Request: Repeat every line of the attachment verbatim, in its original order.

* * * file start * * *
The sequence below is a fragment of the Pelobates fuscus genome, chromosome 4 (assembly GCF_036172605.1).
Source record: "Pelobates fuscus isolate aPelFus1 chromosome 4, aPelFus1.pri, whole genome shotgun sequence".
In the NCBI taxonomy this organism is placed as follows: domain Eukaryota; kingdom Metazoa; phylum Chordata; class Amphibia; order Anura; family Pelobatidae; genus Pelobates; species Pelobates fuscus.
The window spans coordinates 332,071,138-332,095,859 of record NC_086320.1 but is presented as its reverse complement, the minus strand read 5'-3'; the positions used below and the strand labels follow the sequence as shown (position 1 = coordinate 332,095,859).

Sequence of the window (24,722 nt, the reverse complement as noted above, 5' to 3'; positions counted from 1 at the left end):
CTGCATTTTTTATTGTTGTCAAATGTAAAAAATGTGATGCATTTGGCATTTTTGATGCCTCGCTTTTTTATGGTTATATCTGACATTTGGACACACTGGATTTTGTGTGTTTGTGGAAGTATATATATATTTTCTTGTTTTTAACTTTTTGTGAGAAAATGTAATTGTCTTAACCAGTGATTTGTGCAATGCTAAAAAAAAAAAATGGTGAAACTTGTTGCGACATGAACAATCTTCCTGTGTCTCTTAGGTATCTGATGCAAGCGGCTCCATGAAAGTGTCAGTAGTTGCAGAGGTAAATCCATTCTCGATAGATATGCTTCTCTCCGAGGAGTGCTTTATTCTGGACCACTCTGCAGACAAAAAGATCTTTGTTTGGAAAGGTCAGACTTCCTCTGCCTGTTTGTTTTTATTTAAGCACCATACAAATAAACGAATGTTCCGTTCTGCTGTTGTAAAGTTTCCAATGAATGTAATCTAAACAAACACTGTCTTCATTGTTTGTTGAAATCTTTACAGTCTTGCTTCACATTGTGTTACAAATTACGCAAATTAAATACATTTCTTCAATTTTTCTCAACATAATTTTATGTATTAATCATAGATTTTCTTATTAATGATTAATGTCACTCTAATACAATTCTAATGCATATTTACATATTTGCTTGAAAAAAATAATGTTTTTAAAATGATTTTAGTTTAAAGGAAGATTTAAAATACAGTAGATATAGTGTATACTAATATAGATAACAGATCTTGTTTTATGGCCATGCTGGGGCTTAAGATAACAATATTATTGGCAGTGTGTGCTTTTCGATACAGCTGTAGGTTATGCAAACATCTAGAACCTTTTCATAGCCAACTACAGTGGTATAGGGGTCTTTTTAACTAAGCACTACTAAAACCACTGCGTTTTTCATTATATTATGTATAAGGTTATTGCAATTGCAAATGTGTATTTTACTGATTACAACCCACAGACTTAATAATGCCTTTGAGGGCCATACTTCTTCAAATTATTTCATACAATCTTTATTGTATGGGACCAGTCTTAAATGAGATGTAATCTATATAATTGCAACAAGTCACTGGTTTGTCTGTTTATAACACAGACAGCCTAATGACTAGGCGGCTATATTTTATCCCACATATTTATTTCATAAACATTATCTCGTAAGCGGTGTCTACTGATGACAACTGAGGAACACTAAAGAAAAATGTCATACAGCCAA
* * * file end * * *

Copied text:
The sequence below is a fragment of the Pelobates fuscus genome, chromosome 4 (assembly GCF_036172605.1).
Source record: "Pelobates fuscus isolate aPelFus1 chromosome 4, aPelFus1.pri, whole genome shotgun sequence".
In the NCBI taxonomy this organism is placed as follows: domain Eukaryota; kingdom Metazoa; phylum Chordata; class Amphibia; order Anura; family Pelobatidae; genus Pelobates; species Pelobates fuscus.
The window spans coordinates 332,071,138-332,095,859 of record NC_086320.1 but is presented as its reverse complement, the minus strand read 5'-3'; the positions used below and the strand labels follow the sequence as shown (position 1 = coordinate 332,095,859).

Sequence of the window (24,722 nt, the reverse complement as noted above, 5' to 3'; positions counted from 1 at the left end):
CTGCATTTTTTATTGTTGTCAAATGTAAAAAATGTGATGCATTTGGCATTTTTGATGCCTCGCTTTTTTATGGTTATATCTGACATTTGGACACACTGGATTTTGTGTGTTTGTGGAAGTATATATATATTTTCTTGTTTTTAACTTTTTGTGAGAAAATGTAATTGTCTTAACCAGTGATTTGTGCAATGCTAAAAAAAAAAAATGGTGAAACTTGTTGCGACATGAACAATCTTCCTGTGTCTCTTAGGTATCTGATGCAAGCGGCTCCATGAAAGTGTCAGTAGTTGCAGAGGTAAATCCATTCTCGATAGATATGCTTCTCTCCGAGGAGTGCTTTATTCTGGACCACTCTGCAGACAAAAAGATCTTTGTTTGGAAAGGTCAGACTTCCTCTGCCTGTTTGTTTTTATTTAAGCACCATACAAATAAACGAATGTTCCGTTCTGCTGTTGTAAAGTTTCCAATGAATGTAATCTAAACAAACACTGTCTTCATTGTTTGTTGAAATCTTTACAGTCTTGCTTCACATTGTGTTACAAATTACGCAAATTAAATACATTTCTTCAATTTTTCTCAACATAATTTTATGTATTAATCATAGATTTTCTTATTAATGATTAATGTCACTCTAATACAATTCTAATGCATATTTACATATTTGCTTGAAAAAAATAATGTTTTTAAAATGATTTTAGTTTAAAGGAAGATTTAAAATACAGTAGATATAGTGTATACTAATATAGATAACAGATCTTGTTTTATGGCCATGCTGGGGCTTAAGATAACAATATTATTGGCAGTGTGTGCTTTTCGATACAGCTGTAGGTTATGCAAACATCTAGAACCTTTTCATAGCCAACTACAGTGGTATAGGGGTCTTTTTAACTAAGCACTACTAAAACCACTGCGTTTTTCATTATATTATGTATAAGGTTATTGCAATTGCAAATGTGTATTTTACTGATTACAACCCACAGACTTAATAATGCCTTTGAGGGCCATACTTCTTCAAATTATTTCATACAATCTTTATTGTATGGGACCAGTCTTAAATGAGATGTAATCTATATAATTGCAACAAGTCACTGGTTTGTCTGTTTATAACACAGACAGCCTAATGACTAGGCGGCTATATTTTATCCCACATATTTATTTCATAAACATTATCTCGTAAGCGGTGTCTACTGATGACAACTGAGGAACACTAAAGAAAAATGTCATACAGCCAA